Pastricciola. The village of Pastricciola occupies the bottom of the southernmost valley of the ancient province of Vico, that of the Cruzzini ravine. Like its neighboring villages (Rezza and Azzana), it is a member of the Corsican Regional Natural Park.
Located at 600 m of altitude, the village of Pastricciola extends mainly on a territory covered with vegetation: maquis, forest of broad-leaved trees and conifers in the heart of the PRNC, surrounded by a mountainous cirque with bare peaks. It is by a road that crosses a magnificent forest of Laricio Pines that one reaches this village. It is the last village (D104) made up of several scattered hamlets. It is a homogeneous set of very old granite houses with 80 cm thick walls efficiently shaped with earth, with external staircases, large lintels and beautiful porches.
A little history:
Founded in the 18th century by the inhabitants of Guagno after having been deserted at the end of the Middle Ages like all the villages of the Cruzzini. Pastricciola has 14 hamlets. Monsignor Giustiniani, visiting the area at the beginning of the 16th century, mentions only one hamlet: Guìgliezza. In 1733, a pastoral visit mentions the hamlets of : Capezza, Giuticciu, Pastricciola and Landriaccia. In 1790, the village will be erected in commune with the name of the central hamlet.
The chestnut grove is very important, it covered 351 hectares in 1852. At the end of the 18th century, the village was renowned for its craftsmanship. Indeed, many sculptures are made of wood: spoons, forks, ladles and forks.
It is said that the ancient village was located on the left bank, at the place called Arghja, which had a building dedicated to Saint Michael, which was taken over by the current parish, also dedicated to this archangel. The toponym Pastricciola evokes a pastoral establishment.
Spread over more than 4600 hectares and leaning against the southern part of the Monte Rotondo massif, the village of Pastricciola occupies the bottom of the southernmost valley of the ancient province of Vico, that of the Cruzzini pass. Like its neighboring villages (Rezza and Azzana), it is a member of the Regional Natural Park of Corsica.
In the heart of a highly mountainous landscape, dominated by the Punta Migliarello (2,254 m), Pastricciola is a very pleasant stopover before exploring the surrounding area. The village has about a hundred inhabitants scattered in about ten hamlets scattered on the slopes of small valleys enveloped by the pine forest. It has kept its traditional character, with houses with thick granite walls, facing the parish church of Saint-Michel, perched on a thin ridge a little away from the hamlets.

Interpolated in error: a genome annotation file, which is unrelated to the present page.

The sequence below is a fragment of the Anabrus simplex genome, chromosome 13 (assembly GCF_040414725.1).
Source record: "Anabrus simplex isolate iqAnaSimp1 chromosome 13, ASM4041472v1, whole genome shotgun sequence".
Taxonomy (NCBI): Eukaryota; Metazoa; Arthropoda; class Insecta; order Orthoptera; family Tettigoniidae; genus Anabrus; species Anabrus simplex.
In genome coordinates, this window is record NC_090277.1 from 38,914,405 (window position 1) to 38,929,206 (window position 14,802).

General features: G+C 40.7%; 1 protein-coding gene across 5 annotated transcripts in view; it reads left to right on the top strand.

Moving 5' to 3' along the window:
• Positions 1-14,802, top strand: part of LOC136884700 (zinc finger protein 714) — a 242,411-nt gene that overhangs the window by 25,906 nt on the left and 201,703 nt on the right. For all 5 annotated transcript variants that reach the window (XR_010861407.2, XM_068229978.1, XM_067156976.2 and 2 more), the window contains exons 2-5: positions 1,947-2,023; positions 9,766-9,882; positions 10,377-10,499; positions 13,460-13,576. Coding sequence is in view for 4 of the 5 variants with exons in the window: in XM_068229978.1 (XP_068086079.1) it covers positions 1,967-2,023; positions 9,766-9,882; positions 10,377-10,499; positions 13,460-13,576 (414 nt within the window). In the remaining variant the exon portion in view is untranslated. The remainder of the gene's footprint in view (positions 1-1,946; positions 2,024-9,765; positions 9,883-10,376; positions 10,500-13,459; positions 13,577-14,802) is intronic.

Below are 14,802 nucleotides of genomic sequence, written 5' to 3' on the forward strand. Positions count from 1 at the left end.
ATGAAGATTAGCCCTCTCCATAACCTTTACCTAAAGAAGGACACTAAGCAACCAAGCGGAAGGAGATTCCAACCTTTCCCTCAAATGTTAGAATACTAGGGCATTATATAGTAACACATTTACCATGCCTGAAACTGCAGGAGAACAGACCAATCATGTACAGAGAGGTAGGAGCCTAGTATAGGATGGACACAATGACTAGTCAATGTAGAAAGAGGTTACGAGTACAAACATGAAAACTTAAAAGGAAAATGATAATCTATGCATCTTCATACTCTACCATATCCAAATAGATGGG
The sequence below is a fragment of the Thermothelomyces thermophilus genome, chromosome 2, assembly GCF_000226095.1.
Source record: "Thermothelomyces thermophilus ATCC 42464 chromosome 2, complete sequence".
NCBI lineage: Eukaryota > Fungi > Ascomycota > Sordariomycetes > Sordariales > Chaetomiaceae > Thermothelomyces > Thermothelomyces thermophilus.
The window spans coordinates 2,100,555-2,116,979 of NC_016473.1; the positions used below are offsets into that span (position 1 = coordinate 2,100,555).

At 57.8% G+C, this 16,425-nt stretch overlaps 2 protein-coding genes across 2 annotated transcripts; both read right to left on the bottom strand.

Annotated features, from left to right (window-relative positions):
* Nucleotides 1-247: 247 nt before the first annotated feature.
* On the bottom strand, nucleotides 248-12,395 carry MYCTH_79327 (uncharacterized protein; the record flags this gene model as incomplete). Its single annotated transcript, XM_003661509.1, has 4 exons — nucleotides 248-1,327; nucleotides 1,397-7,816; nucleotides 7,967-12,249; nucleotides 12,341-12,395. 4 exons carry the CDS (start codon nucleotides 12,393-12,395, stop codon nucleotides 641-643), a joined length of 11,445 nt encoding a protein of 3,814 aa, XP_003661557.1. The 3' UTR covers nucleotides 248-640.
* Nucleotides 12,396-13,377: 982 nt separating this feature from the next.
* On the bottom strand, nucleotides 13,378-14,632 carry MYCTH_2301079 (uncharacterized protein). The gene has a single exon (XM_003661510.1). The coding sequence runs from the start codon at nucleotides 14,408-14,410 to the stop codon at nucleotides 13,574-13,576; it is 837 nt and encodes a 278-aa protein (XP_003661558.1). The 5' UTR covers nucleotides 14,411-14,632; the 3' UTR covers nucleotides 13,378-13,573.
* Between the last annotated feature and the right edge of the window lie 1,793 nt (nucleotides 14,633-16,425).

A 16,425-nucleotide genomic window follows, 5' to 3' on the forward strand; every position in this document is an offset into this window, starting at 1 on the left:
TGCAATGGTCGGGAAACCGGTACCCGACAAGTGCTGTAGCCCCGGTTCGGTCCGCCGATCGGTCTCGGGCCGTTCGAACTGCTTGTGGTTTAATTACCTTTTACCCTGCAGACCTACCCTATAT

Some of the houses are very old, with 80 cm thick walls built with earth, but very efficiently. However, a large part of the houses has been renovated out of obligation and concern for a better life.
The inhabitants of Pastricciola are generally old people. The young people do not remain in the village since a long time... They leave the rural areas first to work and then for the conveniences of the daily life. People come back to the village at retirement age... This question of the ageing of the population poses the problem, in the long run, of the desertification of the village: no more school (because not enough children), the local elected representatives do not live in the village anymore (or not at all). Or so few. In the past, the village had several "school groups" and was then 10 times more populated than today.
Founded at the beginning of the XVIII century, the first inhabitants of Pastricciola came from Guagno (according to the elders and the civil registers), after the latter had been deserted at the end of the Middle Ages like many other villages of the Cruzini region. In 1970 the village was established as a commune under the name of the central hamlet. The toponymy of Pastricciola refers to a pastoral settlement and thus refers to the past of the village intimately linked to pastoralism.
Indeed the culture of the chestnut was very important and covered until 1852 about 351 hectares.
On February 7, 1825, the abbot Leca of the small village of Pastricciola received a letter from Theodore Poli by which the latter summoned him to give 20 francs to his messenger. The abbot, exhausted by several ransoms already suffered, was able to give only 10 francs, and excused himself with a bill. Immediately he received a second message in which Theodore told him that something bad could happen to him if he did not pay the sum.
The poor priest was then obliged to borrow the sum of 10 francs which he sent to the bandit with a letter of apology.